How organizations can successfully measure an application health monitoring process

Organizations today require every employee, application and process to work in coordination to produce value. Organizations increasingly depend on their technology stack—which comprises the totality of their network interfaces, CPUs, virtual machines, operating system information and installed applications—to deliver consistent service to the end user. This means companies especially need their software applications to perform optimally because they are often a source of competitive advantage.

What is application health monitoring?

This is also why application health monitoring is so critical for modern organizations. Application health monitoring is a diagnostic process that involves identifying application health issues and creating a resolution plan before they turn into greater issues for an organization.

Organizations cannot risk unnecessary unplanned downtime or increased latencies because an application failed or underperformed. The inherent dependencies of applications can mean that one failure can have cascading effects on the entire service offering. As such, it is critical to invest in application health monitoring and to ensure that your apps can handle the demands of an organization’s daily requirements. Since any disruption to this flow can have significant consequences for the company’s bottom line and its customer relationships, it is important to prioritize application monitoring within modern organizations.

Monitoring application health shares some similarities with application performance monitoring, which monitors digital experiences like load time, response time and uptime and availability. While both improve how applications work for end-users, application health monitoring is primarily concerned with an application working, while application performance monitoring also focuses on improving the user experience.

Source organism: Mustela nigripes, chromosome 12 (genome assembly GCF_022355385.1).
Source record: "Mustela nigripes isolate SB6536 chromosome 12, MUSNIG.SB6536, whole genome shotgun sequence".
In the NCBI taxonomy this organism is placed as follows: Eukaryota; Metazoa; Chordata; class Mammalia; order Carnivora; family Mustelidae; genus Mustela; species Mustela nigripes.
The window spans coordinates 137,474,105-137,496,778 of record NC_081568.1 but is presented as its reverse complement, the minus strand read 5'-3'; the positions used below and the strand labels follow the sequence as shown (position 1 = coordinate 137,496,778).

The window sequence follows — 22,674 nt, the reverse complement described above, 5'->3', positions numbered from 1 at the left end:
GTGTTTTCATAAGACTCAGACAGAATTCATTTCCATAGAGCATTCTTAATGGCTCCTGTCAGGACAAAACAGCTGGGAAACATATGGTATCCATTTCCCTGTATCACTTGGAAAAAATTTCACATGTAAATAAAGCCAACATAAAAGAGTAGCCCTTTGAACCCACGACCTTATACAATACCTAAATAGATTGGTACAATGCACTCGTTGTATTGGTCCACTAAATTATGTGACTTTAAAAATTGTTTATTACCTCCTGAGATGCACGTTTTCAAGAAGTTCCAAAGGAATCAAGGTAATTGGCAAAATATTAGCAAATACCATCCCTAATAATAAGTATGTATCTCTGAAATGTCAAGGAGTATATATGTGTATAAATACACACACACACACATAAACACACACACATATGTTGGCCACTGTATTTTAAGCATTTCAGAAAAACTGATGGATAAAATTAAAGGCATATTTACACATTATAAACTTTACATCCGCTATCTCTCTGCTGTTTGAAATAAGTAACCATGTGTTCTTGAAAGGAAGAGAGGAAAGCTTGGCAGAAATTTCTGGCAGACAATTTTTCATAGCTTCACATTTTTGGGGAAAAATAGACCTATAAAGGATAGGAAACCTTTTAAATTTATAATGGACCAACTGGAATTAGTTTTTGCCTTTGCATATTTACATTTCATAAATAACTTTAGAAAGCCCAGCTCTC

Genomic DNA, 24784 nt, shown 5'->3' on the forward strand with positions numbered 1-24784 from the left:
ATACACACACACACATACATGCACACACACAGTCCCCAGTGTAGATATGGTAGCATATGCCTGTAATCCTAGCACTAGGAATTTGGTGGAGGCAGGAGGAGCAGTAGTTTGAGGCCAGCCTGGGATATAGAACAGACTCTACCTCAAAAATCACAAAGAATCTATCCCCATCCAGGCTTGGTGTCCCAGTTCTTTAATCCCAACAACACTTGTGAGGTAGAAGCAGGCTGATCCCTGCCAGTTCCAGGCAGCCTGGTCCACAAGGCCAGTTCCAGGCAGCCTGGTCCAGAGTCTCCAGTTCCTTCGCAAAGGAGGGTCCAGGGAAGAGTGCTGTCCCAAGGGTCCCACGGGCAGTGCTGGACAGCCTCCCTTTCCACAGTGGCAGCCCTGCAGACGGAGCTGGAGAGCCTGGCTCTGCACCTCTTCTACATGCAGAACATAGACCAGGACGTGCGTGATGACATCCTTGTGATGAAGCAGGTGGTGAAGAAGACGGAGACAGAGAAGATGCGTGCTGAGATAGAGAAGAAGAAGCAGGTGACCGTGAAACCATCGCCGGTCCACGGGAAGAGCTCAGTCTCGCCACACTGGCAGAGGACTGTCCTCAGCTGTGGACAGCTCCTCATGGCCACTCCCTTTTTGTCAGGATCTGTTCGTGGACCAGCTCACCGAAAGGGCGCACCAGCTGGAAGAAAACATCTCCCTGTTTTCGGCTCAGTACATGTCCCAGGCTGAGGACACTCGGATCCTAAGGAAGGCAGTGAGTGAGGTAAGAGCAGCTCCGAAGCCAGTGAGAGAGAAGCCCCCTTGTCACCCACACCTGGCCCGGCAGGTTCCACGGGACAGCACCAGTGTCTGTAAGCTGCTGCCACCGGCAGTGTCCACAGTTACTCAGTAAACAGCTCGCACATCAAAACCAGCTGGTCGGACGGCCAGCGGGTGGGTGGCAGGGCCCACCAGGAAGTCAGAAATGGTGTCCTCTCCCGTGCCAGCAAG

Seven metrics that identify the relative success of your application health monitoring process

Organizations need to have a comprehensive plan to ensure the health of their applications, but one key component of any application health monitoring process is data collection. Applications fail or underperform for many different reasons. As a result, it’s important to track several key health statuses and performance metrics so you’re not discovering performance issues too late. As such, many organizations attempt to manage their application health and track key metrics through advanced health reports.

Here are seven important metrics that identify the relative success of your application health monitoring process:

  1. Application availability and uptime: This is the amount of time an endpoint (such as a mobile device, computer or virtual machine) can access and use an application. Software downtime is a huge organizational risk because it decreases customer satisfaction and potentially violates a service-level agreement with end users. Maintaining application uptime has only become more difficult recently due to multiple applications being connected and many pulling from provider APIs to pull in external resources. Organizations must know when performance issues happen and how to troubleshoot them.